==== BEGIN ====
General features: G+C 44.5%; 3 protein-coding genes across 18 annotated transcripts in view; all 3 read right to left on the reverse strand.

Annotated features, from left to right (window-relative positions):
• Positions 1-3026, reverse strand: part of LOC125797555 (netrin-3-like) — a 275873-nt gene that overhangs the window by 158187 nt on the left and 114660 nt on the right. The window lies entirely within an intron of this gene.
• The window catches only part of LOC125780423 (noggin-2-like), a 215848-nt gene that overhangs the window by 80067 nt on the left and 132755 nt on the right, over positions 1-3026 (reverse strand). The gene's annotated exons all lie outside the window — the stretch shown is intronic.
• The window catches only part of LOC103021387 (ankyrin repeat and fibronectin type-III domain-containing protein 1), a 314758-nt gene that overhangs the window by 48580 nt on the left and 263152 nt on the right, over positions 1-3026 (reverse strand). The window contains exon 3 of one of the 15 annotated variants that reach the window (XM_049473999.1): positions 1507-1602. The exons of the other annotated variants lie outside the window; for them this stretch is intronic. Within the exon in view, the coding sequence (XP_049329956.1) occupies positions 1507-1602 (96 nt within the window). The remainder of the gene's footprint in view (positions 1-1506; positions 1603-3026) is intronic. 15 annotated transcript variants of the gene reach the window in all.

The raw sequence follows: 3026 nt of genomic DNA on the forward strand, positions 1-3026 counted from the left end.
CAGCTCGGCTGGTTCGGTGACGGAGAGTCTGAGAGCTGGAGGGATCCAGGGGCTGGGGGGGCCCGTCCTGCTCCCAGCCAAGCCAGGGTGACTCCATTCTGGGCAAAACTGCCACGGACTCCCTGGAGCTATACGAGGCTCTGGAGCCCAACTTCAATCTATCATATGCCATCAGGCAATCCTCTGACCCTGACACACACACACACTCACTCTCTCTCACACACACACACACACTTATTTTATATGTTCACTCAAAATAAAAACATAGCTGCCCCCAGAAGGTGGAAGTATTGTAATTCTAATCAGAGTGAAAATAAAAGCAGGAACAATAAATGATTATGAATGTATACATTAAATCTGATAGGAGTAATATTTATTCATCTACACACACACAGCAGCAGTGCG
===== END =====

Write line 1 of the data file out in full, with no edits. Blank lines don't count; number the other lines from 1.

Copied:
General features: G+C 44.5%; 3 protein-coding genes across 18 annotated transcripts in view; all 3 read right to left on the reverse strand.